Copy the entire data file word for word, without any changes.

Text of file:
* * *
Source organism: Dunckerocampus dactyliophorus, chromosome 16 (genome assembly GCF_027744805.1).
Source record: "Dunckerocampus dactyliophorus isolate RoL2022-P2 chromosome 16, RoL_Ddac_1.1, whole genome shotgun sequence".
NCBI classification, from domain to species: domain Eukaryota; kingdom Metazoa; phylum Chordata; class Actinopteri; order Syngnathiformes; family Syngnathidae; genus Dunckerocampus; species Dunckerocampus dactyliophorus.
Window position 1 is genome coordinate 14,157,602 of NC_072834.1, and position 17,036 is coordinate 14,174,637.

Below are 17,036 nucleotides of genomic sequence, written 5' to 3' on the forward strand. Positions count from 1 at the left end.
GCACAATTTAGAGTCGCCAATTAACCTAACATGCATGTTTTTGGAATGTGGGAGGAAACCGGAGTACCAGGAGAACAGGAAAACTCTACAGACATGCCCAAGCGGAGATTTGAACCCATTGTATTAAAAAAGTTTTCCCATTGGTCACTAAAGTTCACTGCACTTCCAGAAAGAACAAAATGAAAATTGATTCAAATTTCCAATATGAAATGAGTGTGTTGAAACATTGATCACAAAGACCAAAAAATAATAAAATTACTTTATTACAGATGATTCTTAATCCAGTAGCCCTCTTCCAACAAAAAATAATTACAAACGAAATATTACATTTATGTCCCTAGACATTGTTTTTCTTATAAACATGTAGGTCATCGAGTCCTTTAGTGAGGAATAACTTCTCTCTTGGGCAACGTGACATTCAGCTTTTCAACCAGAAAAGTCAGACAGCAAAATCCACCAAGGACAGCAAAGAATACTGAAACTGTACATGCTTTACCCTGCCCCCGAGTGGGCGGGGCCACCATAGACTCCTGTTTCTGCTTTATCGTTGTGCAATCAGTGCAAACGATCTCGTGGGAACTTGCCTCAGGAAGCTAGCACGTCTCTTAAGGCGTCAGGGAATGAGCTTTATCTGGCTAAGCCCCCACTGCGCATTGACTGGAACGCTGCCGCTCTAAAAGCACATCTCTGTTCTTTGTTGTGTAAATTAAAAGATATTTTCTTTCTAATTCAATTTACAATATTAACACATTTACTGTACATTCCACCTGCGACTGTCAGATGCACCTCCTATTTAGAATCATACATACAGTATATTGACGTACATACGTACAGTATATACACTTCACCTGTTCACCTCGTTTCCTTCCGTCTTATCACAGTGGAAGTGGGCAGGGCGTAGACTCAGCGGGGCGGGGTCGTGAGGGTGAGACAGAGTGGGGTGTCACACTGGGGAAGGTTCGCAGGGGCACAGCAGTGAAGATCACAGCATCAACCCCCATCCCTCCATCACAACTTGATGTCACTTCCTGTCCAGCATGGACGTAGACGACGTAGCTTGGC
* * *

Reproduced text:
Source organism: Dunckerocampus dactyliophorus, chromosome 16 (genome assembly GCF_027744805.1).
Source record: "Dunckerocampus dactyliophorus isolate RoL2022-P2 chromosome 16, RoL_Ddac_1.1, whole genome shotgun sequence".
NCBI classification, from domain to species: domain Eukaryota; kingdom Metazoa; phylum Chordata; class Actinopteri; order Syngnathiformes; family Syngnathidae; genus Dunckerocampus; species Dunckerocampus dactyliophorus.
Window position 1 is genome coordinate 14,157,602 of NC_072834.1, and position 17,036 is coordinate 14,174,637.

Below are 17,036 nucleotides of genomic sequence, written 5' to 3' on the forward strand. Positions count from 1 at the left end.
GCACAATTTAGAGTCGCCAATTAACCTAACATGCATGTTTTTGGAATGTGGGAGGAAACCGGAGTACCAGGAGAACAGGAAAACTCTACAGACATGCCCAAGCGGAGATTTGAACCCATTGTATTAAAAAAGTTTTCCCATTGGTCACTAAAGTTCACTGCACTTCCAGAAAGAACAAAATGAAAATTGATTCAAATTTCCAATATGAAATGAGTGTGTTGAAACATTGATCACAAAGACCAAAAAATAATAAAATTACTTTATTACAGATGATTCTTAATCCAGTAGCCCTCTTCCAACAAAAAATAATTACAAACGAAATATTACATTTATGTCCCTAGACATTGTTTTTCTTATAAACATGTAGGTCATCGAGTCCTTTAGTGAGGAATAACTTCTCTCTTGGGCAACGTGACATTCAGCTTTTCAACCAGAAAAGTCAGACAGCAAAATCCACCAAGGACAGCAAAGAATACTGAAACTGTACATGCTTTACCCTGCCCCCGAGTGGGCGGGGCCACCATAGACTCCTGTTTCTGCTTTATCGTTGTGCAATCAGTGCAAACGATCTCGTGGGAACTTGCCTCAGGAAGCTAGCACGTCTCTTAAGGCGTCAGGGAATGAGCTTTATCTGGCTAAGCCCCCACTGCGCATTGACTGGAACGCTGCCGCTCTAAAAGCACATCTCTGTTCTTTGTTGTGTAAATTAAAAGATATTTTCTTTCTAATTCAATTTACAATATTAACACATTTACTGTACATTCCACCTGCGACTGTCAGATGCACCTCCTATTTAGAATCATACATACAGTATATTGACGTACATACGTACAGTATATACACTTCACCTGTTCACCTCGTTTCCTTCCGTCTTATCACAGTGGAAGTGGGCAGGGCGTAGACTCAGCGGGGCGGGGTCGTGAGGGTGAGACAGAGTGGGGTGTCACACTGGGGAAGGTTCGCAGGGGCACAGCAGTGAAGATCACAGCATCAACCCCCATCCCTCCATCACAACTTGATGTCACTTCCTGTCCAGCATGGACGTAGACGACGTAGCTTGGC